• Patients who are candidates for treatment of their fractures in the operating room setting

Exclusion Criteria:

  • Patients younger than 18 or older than 70
  • Patients with developing tooth buds anterior to the second molars
  • Patients with inadequate stability of occlusion
  • Edentulism
  • Unstable vertical and horizontal stops to the occlusion
  • Patients with disorders affecting bone healing, metabolism and turnover
  • Those patients on bisphosphonates, oral or IV
  • Patients with evidence of intrabony pathology of the mandible or maxilla
  • The presence of any of the following:
  • Greater than one (1) open fracture of the tooth-bearing mandible
  • Bilateral angle fractures are exempt from this
  • Comminuted fractures of the mandible
  • Concomitant infection, or osteomyelitis of the mandible
  • Mechanism of injury
  • Pathologic fracture
  • Gun-shot wounds
  Contacts and Locations
Choosing to participate in a study is an important personal decision. Talk with your doctor and family members or friends about deciding to join a study. To learn more about this study, you or your doctor may contact the study research staff using the Contacts provided below. For general information, see Learn About Clinical Studies.

Please refer to this study by its ClinicalTrials.gov identifier: NCT01876979

Contacts
Contact: Geoffrey Zinberg, DMD 302-428-5750 gzinberg@christianacare.org
Contact: Robert Horne, DDS 302-428-5730 rhorne@christianacare.org

Locations
United States, Delaware
Christiana Care Hospital Recruiting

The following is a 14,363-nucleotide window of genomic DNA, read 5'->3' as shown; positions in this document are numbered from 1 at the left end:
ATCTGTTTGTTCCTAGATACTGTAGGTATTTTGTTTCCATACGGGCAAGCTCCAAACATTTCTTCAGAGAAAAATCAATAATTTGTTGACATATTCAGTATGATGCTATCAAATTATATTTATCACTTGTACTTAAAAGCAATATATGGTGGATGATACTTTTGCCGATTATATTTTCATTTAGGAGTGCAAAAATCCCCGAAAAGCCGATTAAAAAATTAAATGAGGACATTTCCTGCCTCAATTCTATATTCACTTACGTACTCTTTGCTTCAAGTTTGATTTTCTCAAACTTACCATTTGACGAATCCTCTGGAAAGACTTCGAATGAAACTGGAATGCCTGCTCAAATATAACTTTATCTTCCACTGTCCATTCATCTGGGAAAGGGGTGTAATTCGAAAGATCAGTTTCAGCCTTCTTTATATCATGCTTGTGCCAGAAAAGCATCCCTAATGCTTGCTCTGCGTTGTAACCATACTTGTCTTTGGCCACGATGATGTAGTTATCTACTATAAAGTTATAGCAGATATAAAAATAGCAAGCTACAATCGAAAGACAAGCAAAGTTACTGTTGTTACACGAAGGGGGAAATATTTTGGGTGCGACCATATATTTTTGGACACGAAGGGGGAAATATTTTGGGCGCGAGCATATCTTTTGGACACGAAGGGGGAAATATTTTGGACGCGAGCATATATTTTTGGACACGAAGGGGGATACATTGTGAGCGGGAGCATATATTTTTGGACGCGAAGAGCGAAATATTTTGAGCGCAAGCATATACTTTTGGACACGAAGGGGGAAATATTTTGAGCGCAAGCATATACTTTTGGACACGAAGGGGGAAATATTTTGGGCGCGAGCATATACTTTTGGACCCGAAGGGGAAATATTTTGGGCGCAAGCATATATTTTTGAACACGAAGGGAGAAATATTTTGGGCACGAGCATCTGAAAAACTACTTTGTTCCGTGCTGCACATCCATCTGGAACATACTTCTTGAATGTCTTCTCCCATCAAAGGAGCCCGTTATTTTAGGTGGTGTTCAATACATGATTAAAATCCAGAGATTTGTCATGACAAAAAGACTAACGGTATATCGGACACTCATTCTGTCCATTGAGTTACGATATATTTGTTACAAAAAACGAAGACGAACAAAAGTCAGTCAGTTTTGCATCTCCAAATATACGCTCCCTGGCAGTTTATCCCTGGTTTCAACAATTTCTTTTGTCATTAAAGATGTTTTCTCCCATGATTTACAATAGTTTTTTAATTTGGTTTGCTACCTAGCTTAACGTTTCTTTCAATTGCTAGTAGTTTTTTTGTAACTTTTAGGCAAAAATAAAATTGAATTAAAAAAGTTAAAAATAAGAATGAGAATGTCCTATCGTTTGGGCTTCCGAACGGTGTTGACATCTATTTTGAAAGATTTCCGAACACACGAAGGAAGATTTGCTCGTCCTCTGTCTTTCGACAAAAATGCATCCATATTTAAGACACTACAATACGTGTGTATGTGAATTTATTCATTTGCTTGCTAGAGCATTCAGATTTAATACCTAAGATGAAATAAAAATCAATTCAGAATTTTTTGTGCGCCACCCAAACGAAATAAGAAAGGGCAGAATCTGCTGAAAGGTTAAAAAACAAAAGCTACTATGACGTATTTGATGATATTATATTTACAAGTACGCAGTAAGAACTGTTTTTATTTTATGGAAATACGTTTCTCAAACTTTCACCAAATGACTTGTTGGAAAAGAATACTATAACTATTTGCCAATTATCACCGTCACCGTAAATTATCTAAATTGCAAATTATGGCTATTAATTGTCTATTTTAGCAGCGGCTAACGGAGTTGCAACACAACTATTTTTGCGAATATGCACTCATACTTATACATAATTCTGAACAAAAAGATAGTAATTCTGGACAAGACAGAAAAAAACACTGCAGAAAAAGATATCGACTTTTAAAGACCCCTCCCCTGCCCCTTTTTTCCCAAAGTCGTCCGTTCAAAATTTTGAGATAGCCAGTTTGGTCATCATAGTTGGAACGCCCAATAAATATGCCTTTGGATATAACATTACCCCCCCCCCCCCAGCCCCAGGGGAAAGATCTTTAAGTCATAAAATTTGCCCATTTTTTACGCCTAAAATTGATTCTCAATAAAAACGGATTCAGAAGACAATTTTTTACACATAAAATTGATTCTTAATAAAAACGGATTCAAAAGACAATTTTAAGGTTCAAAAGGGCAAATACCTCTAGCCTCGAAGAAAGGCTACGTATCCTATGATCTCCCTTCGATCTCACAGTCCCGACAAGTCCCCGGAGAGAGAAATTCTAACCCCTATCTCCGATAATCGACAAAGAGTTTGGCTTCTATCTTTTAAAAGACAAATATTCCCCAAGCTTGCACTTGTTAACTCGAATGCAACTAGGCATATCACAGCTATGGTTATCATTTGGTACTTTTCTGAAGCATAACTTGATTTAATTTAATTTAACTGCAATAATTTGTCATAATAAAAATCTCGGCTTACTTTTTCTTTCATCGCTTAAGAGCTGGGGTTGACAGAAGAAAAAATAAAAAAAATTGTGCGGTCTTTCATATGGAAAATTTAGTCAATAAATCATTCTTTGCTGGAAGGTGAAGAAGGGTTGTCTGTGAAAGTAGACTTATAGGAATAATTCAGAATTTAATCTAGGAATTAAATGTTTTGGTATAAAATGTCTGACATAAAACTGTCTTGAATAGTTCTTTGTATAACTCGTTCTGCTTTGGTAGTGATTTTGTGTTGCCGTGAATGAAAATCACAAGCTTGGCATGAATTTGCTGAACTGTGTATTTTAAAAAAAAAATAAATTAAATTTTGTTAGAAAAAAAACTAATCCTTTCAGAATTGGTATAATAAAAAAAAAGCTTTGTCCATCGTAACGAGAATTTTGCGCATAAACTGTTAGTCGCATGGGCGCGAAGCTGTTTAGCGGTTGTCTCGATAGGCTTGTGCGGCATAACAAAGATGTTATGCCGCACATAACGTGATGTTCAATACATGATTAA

Newark, Delaware, United States, 19718
Contact: Geoffrey Zinberg, DMD    302-428-5750    gzinberg@christianacare.org   
Principal Investigator: Geoffrey Zinberg, DMD         
Sub-Investigator: Robert Horne, DDS         
Sub-Investigator: Daniel Meara, MS, MD, DMD         
Wilmington Hospital Recruiting
Wilmington, Delaware, United States, 19801
Contact: Geoffrey Zinberg, DMD    302-428-5750    gzinberg@christianacare.org   
Principal Investigator: Geoffrey Zinberg, DMD         
Sub-Investigator: Robert Horne, DDS         
Sub-Investigator: Daniel Meara, MS, MD, DMD         
Sponsors and Collaborators
Christiana Care Health Services
Investigators
Principal Investigator: Geoffrey Zinberg, DMD Christiana Care Health Services
Study Director: Robert Horne, DDS Christiana Care Health Services
Study Chair: Daniel J Meara, MS, MD, DMD Christiana Care Health Services
  More Information

No publications provided

Responsible Party: Geoffrey Zinberg, Oral and Maxillofacial Surgery Resident, Christiana Care Health Services
ClinicalTrials.gov Identifier: NCT01876979     History of Changes
Other Study ID Numbers: CCC# 33082, DDD# 602252
Study First Received: June 11, 2013
Last Updated: July 11, 2014
Health Authority: United States: Institutional Review Board

Additional relevant MeSH terms:
Mandibular Fractures
Jaw Fractures
Maxillofacial Injuries
Facial Injuries
Craniocerebral Trauma
Wounds and Injuries
Skull Fractures
Fractures, Bone

ClinicalTrials.gov processed this record on October 01, 2014